What Comes After The John Liu Legacy?
By MICHAEL SCHENKLER
John Liu, who I have known for more than a decade, has trail-blazed the New York City political landscape, becoming the first Asian-American to achieve Citywide elective office by capturing the position of Comptroller in 2009 after a hotly contested four-way Democratic Primary. John has inspired a generation of Asian Americans to participate in the system.
A driven achiever with political instincts and appetite, at times it appeared like there was no stopping John Liu. Wikipedia reports that: “At the age of five, he moved with his family to the United States from Taiwan. Chang F. Liu, his father, was a Master of Business Administration student and bank teller who worked 12 hour days. In honor of John F. Kennedy, Liu’s father changed his sons’ names to John, Robert, and Edward, and his own name to Joseph.”
Ethnic politics in our city is a well-won and respectable heritage and John has played the game with precision and inspiration. He was destined to become synonymous with Asian city politics. He was on the fast track to becoming the next Mayor.
And then it all began to unravel. Some insiders blame it on a Chinese cultural influence where political fundraising doesn’t adhere to the rules. But whether it is cultural, with his knowledge or not, if a conviction comes from the two indictments to date, or if the Federal investigation lays blame at the doorstep of John himself, it appears that the dream is unraveling quickly – very quickly.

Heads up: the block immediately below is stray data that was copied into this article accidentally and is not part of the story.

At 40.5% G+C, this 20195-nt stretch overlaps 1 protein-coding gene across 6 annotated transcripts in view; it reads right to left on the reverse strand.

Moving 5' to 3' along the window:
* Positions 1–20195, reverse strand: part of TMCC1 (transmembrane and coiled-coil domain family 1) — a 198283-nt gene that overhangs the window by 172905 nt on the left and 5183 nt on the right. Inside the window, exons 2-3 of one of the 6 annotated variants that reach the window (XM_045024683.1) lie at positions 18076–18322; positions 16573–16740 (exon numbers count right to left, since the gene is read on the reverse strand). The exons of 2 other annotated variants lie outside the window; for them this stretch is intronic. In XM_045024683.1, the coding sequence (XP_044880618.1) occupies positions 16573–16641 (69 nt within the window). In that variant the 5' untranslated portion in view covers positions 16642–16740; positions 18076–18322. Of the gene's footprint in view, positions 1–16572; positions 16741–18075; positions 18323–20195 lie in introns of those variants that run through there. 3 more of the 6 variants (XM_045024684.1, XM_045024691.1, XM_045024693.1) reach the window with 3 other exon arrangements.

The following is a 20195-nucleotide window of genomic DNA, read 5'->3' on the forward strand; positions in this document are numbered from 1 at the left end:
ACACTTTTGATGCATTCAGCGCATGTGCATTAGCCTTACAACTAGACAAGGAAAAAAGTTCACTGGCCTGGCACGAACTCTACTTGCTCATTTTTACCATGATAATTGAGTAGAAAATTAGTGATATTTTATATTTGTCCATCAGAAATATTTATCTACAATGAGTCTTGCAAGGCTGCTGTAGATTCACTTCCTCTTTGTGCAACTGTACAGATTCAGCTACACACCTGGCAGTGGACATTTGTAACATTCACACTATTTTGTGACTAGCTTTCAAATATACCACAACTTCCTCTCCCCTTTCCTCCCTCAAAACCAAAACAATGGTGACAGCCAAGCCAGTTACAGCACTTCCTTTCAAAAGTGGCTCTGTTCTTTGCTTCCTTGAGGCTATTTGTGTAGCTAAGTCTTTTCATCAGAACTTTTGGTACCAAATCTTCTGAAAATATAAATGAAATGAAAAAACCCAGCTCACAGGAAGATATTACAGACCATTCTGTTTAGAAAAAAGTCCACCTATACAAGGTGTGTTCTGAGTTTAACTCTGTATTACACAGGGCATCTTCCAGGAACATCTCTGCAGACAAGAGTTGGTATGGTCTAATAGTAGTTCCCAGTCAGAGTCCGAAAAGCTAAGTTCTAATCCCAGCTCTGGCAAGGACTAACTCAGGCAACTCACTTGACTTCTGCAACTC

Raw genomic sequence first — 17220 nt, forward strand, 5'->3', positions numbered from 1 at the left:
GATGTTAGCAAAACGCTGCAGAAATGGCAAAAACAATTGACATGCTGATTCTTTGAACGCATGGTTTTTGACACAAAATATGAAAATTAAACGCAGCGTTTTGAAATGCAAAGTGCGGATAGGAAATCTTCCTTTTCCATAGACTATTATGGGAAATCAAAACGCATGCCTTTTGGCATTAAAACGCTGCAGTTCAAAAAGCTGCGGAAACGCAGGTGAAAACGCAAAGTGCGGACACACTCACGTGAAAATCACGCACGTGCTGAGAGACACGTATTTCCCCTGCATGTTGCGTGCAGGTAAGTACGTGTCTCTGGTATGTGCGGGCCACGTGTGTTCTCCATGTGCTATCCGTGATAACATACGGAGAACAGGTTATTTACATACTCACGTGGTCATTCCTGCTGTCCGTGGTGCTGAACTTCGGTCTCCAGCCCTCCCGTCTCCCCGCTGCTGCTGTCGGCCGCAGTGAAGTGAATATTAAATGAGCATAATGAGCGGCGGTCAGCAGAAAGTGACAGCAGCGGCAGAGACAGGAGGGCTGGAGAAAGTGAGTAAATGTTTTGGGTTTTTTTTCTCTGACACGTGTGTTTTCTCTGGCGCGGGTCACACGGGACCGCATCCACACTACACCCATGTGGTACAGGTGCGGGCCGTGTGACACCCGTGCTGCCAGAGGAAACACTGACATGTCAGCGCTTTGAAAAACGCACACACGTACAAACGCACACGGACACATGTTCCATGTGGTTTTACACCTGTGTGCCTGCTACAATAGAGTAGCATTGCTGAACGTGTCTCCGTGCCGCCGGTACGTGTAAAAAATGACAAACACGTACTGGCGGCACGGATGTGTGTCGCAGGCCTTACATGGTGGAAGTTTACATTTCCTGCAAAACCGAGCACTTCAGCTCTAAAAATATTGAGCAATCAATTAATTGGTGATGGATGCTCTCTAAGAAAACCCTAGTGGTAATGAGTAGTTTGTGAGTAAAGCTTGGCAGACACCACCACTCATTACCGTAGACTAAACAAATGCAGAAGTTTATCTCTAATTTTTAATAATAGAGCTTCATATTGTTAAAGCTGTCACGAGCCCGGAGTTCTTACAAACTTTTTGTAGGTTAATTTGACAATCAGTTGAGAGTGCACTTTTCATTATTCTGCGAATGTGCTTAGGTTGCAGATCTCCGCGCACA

Trib Publisher Mike Schenkler and John Liu at the Trib office, top 2011, bottom 2001.
Photos by Ira Cohen
To me, John is still a friend. He stopped by our Whitestone office last August. His visits have been the subject of this column since 2001. That visit of last summer never made it to a column – apparently the 9th Congressional District Special Election had priority. But John and I have had an hour or so to talk many times over the past decade – usually over bagel and lox – John is a pro at ethnic politics.
But sadly, the John Liu era may be coming to an end. It appears campaign fundraising scandals may be his downfall. His potential frontrunner status in the 2013 Mayoral race seems over. The likelihood of him making that race is rapidly fading. The damage caused John by his apparent inability to keep his campaign finances on the up and up will likely cause further damage. Political insiders are already whispering the names of the next New York City Comptroller – and they are betting the selection will be long before the next scheduled election in 2013.
Should John Liu be forced to or decide to step down this year, as a result of the Comptroller Campaign Fundraising scandal, a non-partisan special election will be held approximately 45 days later, according to the City Charter.
To the best of my recollection, this Charter provision of a Citywide non-partisan (no party designation) election has never been utilized. Pundits can only guess how it will play out.
Some basic assumptions: 1) turn out will matter; 2) money will matter and; 3) name recognition could matter.